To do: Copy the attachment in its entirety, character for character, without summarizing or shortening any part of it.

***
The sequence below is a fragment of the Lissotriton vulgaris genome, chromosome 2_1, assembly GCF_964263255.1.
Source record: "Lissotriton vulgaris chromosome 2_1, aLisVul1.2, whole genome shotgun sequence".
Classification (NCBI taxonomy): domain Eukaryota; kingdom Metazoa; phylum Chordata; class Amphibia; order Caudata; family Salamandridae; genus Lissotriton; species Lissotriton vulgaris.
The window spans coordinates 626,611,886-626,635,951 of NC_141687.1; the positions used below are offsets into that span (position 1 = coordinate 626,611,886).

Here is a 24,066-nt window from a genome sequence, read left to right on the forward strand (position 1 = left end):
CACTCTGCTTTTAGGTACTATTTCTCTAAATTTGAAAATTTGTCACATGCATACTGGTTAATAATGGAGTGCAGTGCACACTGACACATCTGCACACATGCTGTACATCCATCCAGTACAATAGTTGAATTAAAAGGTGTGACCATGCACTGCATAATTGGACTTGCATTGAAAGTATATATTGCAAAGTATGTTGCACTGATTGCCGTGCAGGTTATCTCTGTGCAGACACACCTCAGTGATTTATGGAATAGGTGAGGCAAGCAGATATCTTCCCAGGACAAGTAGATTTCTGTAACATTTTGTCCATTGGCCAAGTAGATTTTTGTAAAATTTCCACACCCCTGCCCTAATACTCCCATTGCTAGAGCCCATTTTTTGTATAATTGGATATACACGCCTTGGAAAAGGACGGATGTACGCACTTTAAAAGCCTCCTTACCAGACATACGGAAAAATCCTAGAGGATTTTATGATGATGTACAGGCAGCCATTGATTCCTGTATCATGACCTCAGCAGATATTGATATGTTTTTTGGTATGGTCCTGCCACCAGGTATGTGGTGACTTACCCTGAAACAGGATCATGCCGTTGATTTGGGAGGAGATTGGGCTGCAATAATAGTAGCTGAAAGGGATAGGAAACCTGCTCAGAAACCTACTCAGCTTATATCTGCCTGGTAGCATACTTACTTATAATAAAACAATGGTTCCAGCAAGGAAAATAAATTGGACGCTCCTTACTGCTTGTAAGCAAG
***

The sequence below is a fragment of the Lissotriton vulgaris genome, chromosome 2_1, assembly GCF_964263255.1.
Source record: "Lissotriton vulgaris chromosome 2_1, aLisVul1.2, whole genome shotgun sequence".
Classification (NCBI taxonomy): domain Eukaryota; kingdom Metazoa; phylum Chordata; class Amphibia; order Caudata; family Salamandridae; genus Lissotriton; species Lissotriton vulgaris.
The window spans coordinates 626,611,886-626,635,951 of NC_141687.1; the positions used below are offsets into that span (position 1 = coordinate 626,611,886).

Here is a 24,066-nt window from a genome sequence, read left to right on the forward strand (position 1 = left end):
CACTCTGCTTTTAGGTACTATTTCTCTAAATTTGAAAATTTGTCACATGCATACTGGTTAATAATGGAGTGCAGTGCACACTGACACATCTGCACACATGCTGTACATCCATCCAGTACAATAGTTGAATTAAAAGGTGTGACCATGCACTGCATAATTGGACTTGCATTGAAAGTATATATTGCAAAGTATGTTGCACTGATTGCCGTGCAGGTTATCTCTGTGCAGACACACCTCAGTGATTTATGGAATAGGTGAGGCAAGCAGATATCTTCCCAGGACAAGTAGATTTCTGTAACATTTTGTCCATTGGCCAAGTAGATTTTTGTAAAATTTCCACACCCCTGCCCTAATACTCCCATTGCTAGAGCCCATTTTTTGTATAATTGGATATACACGCCTTGGAAAAGGACGGATGTACGCACTTTAAAAGCCTCCTTACCAGACATACGGAAAAATCCTAGAGGATTTTATGATGATGTACAGGCAGCCATTGATTCCTGTATCATGACCTCAGCAGATATTGATATGTTTTTTGGTATGGTCCTGCCACCAGGTATGTGGTGACTTACCCTGAAACAGGATCATGCCGTTGATTTGGGAGGAGATTGGGCTGCAATAATAGTAGCTGAAAGGGATAGGAAACCTGCTCAGAAACCTACTCAGCTTATATCTGCCTGGTAGCATACTTACTTATAATAAAACAATGGTTCCAGCAAGGAAAATAAATTGGACGCTCCTTACTGCTTGTAAGCAAG